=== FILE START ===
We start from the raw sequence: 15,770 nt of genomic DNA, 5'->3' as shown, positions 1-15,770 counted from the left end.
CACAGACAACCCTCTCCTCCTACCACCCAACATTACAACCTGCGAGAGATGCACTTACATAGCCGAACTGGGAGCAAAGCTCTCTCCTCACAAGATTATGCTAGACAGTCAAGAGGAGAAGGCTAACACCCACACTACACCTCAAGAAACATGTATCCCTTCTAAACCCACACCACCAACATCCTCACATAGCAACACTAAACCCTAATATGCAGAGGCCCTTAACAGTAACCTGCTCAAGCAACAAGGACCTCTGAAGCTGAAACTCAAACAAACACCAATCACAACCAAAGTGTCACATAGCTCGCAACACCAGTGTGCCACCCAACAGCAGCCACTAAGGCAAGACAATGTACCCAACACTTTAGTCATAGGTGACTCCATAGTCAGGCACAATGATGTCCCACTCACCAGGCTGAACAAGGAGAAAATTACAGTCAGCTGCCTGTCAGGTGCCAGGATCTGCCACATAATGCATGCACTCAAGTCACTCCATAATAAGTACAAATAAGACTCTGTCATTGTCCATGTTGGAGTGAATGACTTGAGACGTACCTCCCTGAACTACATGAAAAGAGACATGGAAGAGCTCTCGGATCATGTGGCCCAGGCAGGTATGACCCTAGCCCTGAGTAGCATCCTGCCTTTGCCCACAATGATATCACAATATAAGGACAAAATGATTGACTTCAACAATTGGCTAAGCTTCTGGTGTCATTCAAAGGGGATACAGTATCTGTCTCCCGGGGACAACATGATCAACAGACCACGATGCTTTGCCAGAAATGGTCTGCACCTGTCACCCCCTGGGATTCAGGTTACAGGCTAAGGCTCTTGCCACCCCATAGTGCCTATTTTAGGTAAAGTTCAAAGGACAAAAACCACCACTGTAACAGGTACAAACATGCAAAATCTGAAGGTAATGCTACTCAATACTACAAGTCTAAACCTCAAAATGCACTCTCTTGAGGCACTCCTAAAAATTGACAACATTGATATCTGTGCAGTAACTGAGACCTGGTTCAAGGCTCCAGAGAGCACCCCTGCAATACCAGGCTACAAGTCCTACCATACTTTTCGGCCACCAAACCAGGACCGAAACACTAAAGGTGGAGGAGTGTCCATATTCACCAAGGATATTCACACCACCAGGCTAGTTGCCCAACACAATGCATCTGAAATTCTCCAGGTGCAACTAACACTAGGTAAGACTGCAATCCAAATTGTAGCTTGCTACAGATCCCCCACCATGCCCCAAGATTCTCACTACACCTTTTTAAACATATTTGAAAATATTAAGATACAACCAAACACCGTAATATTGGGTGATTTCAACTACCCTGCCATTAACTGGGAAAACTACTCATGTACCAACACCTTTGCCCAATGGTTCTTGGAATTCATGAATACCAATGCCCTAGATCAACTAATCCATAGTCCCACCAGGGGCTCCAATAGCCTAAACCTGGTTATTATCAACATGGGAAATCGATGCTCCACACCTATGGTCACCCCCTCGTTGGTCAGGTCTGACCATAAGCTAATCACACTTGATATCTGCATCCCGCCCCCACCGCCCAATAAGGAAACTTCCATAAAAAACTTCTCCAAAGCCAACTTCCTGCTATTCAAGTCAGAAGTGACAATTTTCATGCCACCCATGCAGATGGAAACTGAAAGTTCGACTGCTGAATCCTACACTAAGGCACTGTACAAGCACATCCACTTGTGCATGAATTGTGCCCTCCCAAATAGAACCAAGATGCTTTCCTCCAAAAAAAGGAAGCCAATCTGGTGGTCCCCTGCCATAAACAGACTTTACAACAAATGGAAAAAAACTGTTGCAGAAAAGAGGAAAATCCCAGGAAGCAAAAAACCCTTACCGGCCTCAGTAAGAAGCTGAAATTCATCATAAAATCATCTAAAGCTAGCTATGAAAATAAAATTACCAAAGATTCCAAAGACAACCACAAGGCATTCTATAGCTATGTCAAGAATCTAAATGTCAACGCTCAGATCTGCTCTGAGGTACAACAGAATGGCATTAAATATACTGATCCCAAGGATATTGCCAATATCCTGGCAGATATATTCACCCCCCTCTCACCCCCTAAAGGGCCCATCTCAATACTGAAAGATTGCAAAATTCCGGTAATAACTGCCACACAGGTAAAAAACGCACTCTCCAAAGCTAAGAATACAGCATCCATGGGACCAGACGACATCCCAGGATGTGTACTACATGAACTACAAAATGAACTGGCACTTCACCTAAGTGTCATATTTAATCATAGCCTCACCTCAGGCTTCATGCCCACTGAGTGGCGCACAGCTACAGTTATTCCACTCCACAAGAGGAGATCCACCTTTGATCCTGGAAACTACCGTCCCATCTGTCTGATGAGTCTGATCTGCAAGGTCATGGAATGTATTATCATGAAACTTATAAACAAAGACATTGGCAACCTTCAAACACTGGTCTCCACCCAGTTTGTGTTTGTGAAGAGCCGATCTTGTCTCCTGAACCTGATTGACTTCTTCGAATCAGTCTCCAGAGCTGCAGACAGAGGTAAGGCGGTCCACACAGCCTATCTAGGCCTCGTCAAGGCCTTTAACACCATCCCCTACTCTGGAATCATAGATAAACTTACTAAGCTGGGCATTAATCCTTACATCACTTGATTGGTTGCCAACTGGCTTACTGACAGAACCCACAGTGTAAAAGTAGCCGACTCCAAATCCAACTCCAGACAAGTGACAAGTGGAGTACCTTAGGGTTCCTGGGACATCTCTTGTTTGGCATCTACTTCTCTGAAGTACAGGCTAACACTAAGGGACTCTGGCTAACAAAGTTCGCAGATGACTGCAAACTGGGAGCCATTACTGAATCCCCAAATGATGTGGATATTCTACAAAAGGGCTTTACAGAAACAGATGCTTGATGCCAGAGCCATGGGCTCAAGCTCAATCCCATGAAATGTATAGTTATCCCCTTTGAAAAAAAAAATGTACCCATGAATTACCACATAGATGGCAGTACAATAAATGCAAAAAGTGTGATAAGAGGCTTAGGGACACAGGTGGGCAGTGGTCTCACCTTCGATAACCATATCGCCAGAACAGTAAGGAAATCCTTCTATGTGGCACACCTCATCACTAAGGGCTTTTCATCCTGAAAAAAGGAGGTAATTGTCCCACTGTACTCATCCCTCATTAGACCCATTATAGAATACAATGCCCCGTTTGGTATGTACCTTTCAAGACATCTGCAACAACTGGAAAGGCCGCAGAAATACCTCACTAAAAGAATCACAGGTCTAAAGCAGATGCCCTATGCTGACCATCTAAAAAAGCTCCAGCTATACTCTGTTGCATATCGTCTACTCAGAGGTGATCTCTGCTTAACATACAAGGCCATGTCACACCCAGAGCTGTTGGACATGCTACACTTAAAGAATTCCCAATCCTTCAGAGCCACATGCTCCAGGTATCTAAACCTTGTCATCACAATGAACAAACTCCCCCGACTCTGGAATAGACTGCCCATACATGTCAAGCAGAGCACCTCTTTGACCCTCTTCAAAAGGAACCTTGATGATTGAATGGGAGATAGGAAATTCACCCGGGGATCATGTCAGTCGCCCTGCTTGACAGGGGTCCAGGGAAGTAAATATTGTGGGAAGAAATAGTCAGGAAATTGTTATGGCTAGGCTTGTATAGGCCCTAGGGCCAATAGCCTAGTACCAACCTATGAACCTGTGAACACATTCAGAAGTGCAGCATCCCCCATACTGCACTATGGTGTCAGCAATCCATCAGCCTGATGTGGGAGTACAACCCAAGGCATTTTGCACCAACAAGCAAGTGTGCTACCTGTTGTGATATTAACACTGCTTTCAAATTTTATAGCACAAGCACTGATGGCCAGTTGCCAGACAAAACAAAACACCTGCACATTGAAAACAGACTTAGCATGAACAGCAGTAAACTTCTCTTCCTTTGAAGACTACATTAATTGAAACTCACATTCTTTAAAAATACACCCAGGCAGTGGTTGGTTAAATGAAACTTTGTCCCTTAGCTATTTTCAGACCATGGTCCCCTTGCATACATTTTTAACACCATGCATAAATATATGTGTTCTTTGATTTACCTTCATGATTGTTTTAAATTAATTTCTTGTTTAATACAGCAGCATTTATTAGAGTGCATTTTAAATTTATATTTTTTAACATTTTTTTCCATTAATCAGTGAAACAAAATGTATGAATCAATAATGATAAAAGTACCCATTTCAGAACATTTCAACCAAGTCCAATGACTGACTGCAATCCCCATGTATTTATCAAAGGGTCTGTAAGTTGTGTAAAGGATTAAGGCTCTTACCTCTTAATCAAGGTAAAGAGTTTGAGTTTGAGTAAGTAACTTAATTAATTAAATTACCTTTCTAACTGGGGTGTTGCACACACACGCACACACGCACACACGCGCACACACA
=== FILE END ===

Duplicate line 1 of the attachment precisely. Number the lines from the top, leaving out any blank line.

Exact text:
We start from the raw sequence: 15,770 nt of genomic DNA, 5'->3' as shown, positions 1-15,770 counted from the left end.